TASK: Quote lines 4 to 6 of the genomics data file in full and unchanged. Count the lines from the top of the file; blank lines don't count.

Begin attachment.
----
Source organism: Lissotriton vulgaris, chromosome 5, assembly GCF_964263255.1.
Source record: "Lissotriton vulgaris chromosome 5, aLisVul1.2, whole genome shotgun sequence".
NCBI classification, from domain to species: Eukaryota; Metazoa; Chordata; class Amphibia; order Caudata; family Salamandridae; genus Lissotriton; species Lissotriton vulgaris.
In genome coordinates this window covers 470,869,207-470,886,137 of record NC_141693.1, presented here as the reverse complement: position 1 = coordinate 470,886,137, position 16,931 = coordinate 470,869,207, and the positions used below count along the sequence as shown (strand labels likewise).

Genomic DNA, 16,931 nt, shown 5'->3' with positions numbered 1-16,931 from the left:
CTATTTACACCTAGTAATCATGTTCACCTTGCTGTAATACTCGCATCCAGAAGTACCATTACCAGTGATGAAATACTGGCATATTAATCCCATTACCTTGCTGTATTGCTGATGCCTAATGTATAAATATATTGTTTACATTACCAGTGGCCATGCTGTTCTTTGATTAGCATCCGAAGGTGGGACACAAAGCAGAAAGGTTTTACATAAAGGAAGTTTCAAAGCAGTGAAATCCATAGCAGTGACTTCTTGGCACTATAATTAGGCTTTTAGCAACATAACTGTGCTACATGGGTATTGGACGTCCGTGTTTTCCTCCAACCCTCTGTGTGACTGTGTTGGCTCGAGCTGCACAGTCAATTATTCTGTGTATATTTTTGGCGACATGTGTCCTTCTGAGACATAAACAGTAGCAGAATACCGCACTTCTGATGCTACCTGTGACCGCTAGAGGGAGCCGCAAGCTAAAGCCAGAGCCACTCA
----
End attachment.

In genome coordinates this window covers 470,869,207-470,886,137 of record NC_141693.1, presented here as the reverse complement: position 1 = coordinate 470,886,137, position 16,931 = coordinate 470,869,207, and the positions used below count along the sequence as shown (strand labels likewise).

Genomic DNA, 16,931 nt, shown 5'->3' with positions numbered 1-16,931 from the left:
CTATTTACACCTAGTAATCATGTTCACCTTGCTGTAATACTCGCATCCAGAAGTACCATTACCAGTGATGAAATACTGGCATATTAATCCCATTACCTTGCTGTATTGCTGATGCCTAATGTATAAATATATTGTTTACATTACCAGTGGCCATGCTGTTCTTTGATTAGCATCCGAAGGTGGGACACAAAGCAGAAAGGTTTTACATAAAGGAAGTTTCAAAGCAGTGAAATCCATAGCAGTGACTTCTTGGCACTATAATTAGGCTTTTAGCAACATAACTGTGCTACATGGGTATTGGACGTCCGTGTTTTCCTCCAACCCTCTGTGTGACTGTGTTGGCTCGAGCTGCACAGTCAATTATTCTGTGTATATTTTTGGCGACATGTGTCCTTCTGAGACATAAACAGTAGCAGAATACCGCACTTCTGATGCTACCTGTGACCGCTAGAGGGAGCCGCAAGCTAAAGCCAGAGCCACTCA